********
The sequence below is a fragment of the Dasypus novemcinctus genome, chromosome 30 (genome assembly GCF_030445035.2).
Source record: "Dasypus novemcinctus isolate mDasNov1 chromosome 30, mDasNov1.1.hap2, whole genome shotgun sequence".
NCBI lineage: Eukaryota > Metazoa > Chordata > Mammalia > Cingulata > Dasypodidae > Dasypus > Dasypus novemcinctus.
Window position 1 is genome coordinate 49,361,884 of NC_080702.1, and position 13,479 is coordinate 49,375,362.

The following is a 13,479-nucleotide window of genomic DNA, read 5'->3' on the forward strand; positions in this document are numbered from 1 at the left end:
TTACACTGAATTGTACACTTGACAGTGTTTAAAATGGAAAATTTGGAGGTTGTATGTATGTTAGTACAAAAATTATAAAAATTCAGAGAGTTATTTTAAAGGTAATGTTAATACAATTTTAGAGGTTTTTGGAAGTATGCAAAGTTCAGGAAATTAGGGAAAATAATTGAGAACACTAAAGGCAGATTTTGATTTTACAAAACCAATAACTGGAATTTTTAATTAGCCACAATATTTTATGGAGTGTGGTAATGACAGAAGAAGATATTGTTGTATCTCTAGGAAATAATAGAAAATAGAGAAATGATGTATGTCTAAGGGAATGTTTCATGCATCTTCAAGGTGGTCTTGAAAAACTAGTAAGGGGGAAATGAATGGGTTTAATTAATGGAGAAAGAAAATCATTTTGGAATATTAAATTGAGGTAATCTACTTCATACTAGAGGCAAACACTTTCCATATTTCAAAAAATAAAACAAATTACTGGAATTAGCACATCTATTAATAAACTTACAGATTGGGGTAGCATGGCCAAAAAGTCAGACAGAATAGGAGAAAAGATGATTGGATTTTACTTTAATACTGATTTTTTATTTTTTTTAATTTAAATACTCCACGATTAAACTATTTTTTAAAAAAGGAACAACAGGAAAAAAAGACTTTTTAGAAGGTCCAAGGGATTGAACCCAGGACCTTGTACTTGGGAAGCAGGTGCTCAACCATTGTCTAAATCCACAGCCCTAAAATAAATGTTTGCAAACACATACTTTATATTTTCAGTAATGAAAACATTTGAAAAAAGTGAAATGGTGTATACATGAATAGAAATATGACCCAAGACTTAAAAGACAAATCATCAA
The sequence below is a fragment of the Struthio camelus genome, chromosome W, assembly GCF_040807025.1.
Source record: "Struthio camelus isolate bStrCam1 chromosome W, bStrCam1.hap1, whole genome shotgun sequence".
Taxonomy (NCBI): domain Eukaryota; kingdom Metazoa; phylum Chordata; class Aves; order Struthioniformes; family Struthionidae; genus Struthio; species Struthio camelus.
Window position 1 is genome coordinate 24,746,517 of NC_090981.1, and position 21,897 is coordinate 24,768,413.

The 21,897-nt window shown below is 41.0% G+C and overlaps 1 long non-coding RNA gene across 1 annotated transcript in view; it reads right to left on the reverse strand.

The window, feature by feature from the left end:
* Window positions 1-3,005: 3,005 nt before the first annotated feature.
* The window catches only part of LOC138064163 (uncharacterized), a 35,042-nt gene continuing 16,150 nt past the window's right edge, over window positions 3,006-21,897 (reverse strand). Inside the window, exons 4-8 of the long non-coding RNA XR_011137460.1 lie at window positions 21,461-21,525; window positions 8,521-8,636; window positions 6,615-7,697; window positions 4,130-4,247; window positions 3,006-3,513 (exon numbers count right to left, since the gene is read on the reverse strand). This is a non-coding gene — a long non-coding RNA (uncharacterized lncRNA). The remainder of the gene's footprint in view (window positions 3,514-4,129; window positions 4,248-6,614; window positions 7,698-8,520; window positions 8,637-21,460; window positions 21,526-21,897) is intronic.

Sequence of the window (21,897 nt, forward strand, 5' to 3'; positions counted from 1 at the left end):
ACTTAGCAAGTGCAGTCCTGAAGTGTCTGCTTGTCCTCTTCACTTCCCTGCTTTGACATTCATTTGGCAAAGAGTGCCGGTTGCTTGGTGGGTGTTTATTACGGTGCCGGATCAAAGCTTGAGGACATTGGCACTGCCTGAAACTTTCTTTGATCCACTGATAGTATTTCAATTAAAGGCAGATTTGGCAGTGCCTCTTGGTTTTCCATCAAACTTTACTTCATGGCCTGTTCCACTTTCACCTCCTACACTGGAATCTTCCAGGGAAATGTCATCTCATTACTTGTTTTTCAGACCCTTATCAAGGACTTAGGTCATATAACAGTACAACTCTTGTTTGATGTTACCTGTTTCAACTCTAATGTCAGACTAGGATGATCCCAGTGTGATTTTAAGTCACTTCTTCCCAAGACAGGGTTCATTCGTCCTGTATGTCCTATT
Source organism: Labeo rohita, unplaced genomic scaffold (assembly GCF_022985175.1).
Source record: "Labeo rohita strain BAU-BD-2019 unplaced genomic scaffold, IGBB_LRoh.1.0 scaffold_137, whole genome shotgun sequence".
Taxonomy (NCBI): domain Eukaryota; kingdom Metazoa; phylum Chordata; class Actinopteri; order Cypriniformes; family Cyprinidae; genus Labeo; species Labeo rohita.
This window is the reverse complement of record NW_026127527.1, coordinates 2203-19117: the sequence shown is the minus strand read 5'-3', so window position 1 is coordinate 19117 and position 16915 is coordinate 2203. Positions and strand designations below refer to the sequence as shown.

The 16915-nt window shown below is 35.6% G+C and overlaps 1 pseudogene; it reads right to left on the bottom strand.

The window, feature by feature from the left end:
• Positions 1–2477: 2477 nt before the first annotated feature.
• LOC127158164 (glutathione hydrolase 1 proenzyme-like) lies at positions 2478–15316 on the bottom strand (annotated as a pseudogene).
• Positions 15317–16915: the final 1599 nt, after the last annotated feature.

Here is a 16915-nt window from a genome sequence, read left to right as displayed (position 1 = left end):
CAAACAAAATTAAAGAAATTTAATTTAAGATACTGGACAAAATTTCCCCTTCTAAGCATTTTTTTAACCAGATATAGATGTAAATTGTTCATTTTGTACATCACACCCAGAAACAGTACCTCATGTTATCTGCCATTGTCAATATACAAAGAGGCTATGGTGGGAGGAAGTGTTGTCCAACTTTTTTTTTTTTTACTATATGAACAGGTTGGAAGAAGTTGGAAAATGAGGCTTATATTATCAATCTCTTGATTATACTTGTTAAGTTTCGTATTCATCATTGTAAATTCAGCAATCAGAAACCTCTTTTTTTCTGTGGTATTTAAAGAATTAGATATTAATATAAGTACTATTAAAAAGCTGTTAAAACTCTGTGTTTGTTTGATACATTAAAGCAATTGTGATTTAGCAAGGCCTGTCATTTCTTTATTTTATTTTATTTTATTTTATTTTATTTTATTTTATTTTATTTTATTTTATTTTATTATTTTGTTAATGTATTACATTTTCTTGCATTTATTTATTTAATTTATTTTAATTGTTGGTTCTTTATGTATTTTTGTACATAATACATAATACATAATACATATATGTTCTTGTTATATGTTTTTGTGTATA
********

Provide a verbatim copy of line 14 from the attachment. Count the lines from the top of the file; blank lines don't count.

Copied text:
* The window catches only part of LOC138064163 (uncharacterized), a 35,042-nt gene continuing 16,150 nt past the window's right edge, over window positions 3,006-21,897 (reverse strand). Inside the window, exons 4-8 of the long non-coding RNA XR_011137460.1 lie at window positions 21,461-21,525; window positions 8,521-8,636; window positions 6,615-7,697; window positions 4,130-4,247; window positions 3,006-3,513 (exon numbers count right to left, since the gene is read on the reverse strand). This is a non-coding gene — a long non-coding RNA (uncharacterized lncRNA). The remainder of the gene's footprint in view (window positions 3,514-4,129; window positions 4,248-6,614; window positions 7,698-8,520; window positions 8,637-21,460; window positions 21,526-21,897) is intronic.